St Andrea enologists Lőrincz György and his son Lőrincz György Jnr have been making wine in the Eger region of Hungary for the past 16 years. Set in the North East of the country this is a cool region, known for making wines with real character and exciting acidity. The Buyer talked to Lőrincz about his wine-making philosophy and the challenges he faces.
St Andrea is situated in Eger, a region that has largely volcanic sub-soil and an extremely diverse sets of top soils – allowing the winemaker a wide range of possibilities.
Tell us about your own background and that of the winery
Eger is one of Hungary’s most famous wine regions, noted for its hearty red ‘Bull’s Blood’ wines, and winemakers Lõrincz György and Lõrincz György Jr. believe that there are many exciting possibilities to still be had from this historic area.
St Andrea has taken this to a completely new level, by creating a higher grade Egri Bikaver quite unlike the cheap Bull’s Blood still on the mass market. Theirs is half Kékfrankos with Merlot and Pinot Noir and just a smidge of Kadarka and Cabernet Franc.
They work in a thoroughly modern winery but have faith in tried and traditional methods too, trusting their unique terroirs and their careful tending of the vineyards to supply them with high quality fruit.
The estate covers four different locations and nine distinct plots, most of which feature soils that are essentially volcanic ash compacted over millennia at various depths across the sites. It is the best company by a mile in Eger.
Personally, I have graduated as an enologist in Budapest, then worked at the research centre as well as the cooperative in Eger. In 2002 an investor asked me to establish a winery, which is when St Andrea started. Presently we have nine sites and 45 hectares cultivated.
What is your average annual production and what grapes do you grow?
St Andrea recently reached an annual output of 200,000 bottles. We have 20 varietals that express the traditions of Eger but we mainly focus on two wines: the Egri Csillag (Star of Eger, St Andrea, Napbor) and the Egri Bikaver (old name: Bull’s Blood, St Andrea, Aldas)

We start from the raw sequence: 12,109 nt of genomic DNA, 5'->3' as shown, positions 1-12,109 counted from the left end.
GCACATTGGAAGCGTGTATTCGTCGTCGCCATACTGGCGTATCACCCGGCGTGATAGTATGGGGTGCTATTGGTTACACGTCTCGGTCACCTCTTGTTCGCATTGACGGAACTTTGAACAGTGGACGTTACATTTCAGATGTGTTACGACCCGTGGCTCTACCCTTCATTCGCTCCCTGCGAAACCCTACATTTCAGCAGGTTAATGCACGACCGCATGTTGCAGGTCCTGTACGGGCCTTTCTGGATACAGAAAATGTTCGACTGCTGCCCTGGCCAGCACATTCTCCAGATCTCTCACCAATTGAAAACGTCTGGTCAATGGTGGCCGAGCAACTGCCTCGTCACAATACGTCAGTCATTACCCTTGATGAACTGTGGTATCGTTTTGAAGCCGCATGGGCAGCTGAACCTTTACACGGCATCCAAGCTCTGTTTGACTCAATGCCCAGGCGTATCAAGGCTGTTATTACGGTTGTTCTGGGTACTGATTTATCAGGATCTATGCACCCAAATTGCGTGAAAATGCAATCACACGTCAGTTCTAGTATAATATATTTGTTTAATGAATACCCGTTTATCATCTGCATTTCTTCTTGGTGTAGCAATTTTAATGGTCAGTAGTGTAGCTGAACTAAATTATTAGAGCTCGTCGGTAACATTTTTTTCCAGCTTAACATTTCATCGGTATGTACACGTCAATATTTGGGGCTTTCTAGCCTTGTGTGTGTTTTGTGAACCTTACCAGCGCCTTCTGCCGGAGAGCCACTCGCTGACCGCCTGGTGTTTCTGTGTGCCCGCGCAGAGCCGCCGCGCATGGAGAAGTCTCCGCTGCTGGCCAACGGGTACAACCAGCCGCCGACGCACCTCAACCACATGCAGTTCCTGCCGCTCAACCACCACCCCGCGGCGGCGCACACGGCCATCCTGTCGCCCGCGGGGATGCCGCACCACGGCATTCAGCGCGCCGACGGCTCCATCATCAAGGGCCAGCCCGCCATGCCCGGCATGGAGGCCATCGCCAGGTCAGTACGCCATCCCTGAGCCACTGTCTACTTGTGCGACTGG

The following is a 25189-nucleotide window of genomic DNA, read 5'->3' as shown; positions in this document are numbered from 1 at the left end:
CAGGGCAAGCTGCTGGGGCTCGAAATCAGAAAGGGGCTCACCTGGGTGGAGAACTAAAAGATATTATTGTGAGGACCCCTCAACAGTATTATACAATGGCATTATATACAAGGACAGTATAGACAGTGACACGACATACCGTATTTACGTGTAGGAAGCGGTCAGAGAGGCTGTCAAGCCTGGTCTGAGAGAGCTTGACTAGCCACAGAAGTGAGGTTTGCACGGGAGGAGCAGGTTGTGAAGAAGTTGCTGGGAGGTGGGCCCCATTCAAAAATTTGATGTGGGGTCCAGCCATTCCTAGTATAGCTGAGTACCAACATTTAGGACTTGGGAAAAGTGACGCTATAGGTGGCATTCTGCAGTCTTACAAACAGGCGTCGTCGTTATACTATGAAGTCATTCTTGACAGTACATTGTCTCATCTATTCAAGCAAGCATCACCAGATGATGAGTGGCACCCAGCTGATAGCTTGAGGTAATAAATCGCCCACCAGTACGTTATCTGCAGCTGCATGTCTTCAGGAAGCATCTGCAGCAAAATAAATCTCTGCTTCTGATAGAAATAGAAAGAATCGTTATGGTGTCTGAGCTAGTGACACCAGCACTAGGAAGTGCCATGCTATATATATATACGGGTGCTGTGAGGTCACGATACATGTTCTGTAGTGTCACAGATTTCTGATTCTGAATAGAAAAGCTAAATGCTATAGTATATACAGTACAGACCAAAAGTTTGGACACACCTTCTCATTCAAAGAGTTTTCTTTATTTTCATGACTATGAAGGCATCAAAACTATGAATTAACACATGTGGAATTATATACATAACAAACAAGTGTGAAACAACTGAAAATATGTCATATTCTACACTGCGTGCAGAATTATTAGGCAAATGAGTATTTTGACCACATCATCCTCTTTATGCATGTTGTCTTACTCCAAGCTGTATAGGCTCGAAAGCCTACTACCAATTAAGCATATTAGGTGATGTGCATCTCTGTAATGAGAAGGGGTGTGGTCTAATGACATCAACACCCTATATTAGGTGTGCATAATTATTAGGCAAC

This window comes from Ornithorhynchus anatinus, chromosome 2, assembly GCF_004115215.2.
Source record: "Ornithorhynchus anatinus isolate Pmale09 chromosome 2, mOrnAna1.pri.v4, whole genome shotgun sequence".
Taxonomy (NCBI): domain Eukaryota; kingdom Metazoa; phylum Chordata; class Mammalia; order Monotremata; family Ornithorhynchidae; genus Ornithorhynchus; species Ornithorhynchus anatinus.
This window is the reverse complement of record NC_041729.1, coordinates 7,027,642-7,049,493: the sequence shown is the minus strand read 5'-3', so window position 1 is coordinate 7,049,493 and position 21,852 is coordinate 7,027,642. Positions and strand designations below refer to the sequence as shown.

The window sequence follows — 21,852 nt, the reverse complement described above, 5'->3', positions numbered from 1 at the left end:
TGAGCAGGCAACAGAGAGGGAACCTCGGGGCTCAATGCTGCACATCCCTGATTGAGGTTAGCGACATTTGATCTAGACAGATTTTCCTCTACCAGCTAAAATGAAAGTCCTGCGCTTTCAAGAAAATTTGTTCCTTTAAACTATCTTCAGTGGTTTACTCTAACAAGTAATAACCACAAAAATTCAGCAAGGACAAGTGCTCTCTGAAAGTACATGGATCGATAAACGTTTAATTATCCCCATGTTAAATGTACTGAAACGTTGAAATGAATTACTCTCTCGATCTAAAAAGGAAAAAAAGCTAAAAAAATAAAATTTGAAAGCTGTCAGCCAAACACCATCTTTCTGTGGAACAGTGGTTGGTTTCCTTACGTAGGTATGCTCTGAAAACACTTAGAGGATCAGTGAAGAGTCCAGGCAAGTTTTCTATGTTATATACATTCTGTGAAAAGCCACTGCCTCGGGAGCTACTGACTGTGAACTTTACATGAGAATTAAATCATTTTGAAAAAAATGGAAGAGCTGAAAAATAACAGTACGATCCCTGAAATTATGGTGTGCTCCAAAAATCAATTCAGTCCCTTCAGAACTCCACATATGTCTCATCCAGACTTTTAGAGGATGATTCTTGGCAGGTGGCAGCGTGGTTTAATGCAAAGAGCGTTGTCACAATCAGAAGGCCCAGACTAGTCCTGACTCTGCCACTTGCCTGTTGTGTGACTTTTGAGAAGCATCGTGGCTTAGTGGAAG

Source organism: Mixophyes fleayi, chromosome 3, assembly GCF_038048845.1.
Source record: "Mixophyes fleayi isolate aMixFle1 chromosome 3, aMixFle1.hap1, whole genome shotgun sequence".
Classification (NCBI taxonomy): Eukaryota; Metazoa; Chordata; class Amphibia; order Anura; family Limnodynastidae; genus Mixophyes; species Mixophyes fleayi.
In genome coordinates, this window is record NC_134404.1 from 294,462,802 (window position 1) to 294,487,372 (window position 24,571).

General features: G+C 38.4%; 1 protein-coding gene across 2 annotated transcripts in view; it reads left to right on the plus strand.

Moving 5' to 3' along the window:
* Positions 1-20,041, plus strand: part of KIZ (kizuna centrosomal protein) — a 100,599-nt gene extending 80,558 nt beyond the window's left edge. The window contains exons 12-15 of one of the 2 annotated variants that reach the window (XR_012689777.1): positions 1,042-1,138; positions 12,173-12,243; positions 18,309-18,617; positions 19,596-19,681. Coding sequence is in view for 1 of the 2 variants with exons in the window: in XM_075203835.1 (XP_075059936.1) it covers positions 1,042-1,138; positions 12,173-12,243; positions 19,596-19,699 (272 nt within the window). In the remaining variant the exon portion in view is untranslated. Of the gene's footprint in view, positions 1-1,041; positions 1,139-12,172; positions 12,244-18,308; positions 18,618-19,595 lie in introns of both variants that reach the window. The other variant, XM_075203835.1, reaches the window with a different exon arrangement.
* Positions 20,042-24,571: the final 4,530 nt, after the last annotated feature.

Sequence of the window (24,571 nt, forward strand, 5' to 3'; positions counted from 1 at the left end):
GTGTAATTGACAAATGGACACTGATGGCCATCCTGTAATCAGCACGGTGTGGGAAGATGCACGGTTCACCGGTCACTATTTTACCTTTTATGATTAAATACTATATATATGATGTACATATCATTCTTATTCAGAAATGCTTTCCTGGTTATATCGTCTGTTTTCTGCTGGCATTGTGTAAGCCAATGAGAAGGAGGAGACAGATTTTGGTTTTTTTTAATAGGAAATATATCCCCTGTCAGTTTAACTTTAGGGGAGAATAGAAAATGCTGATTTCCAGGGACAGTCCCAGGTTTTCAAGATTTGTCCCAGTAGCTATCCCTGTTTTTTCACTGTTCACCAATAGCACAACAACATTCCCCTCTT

What is your approach to winemaking/ what kinds of wines do you want to make?
I would like to express the terroir in our wines. My vision is to make wines that match today’s expectations putting competitive quality onto the tables of restaurants and wine bars.
What do you think the 2018 vintage is going to be like?
Breathtaking. I sincerely hope that the wines will be beautifully rich in flavour this year even though we have started to harvest much sooner than on average.
Have you changed your production in recent years and the grapes you grow due to exports? If so how?
International wine professionals’ advice is very important to me. I tend to fine-tune my wines to match their feedback.
Where do you sell your wine…key export markets and why
Belgium, Holland, Poland and Taiwan are our most important markets so far – these markets tend to value our wines most at present.
What are your key price points?
Our key price points range from mid to higher quality and aim to deliver value for money. The most important thing for us is top quality and to achieve this is expensive therefore we will reflect this in our pricing.
What perception do you think wine buyers have of Hungarian wine… do you think that is changing?
I think they find Hungarian wines exciting and are seeking to create the most appropriate space for them in their portfolios.
What are you doing to change the views of buyers – are you entering competitions/tastings/ tours/ trips/ trade fairs?
We enter wine competitions and aim to create a close relationship with our buyers – we believe that we can give them the most accurate information if they visit us in our setting and terroir.
What do you think are the main benefits of Hungarian wine?
I think the Hungarian wine scene has a very special character and exciting, interesting wines, which we should be able to show internationally.
Did you benefit from a shortage of wine in other countries in 2017 and buyers looking for new sources of wine…
No. We work hard every year!
What are your ambitions for the winery over the next five years
We would like to establish Eger internationally. We hope to create more sophisticated wines year on year and a wine style that is appreciated internationally.
How are you going to achieve that?
I seek the experience of internationally recognised opinion leaders and implement their views into my vinification process and our philosophy.
How do you see the UK market?
It is a very dominant and an opinion-forming market where we can really compare international quality and our wines!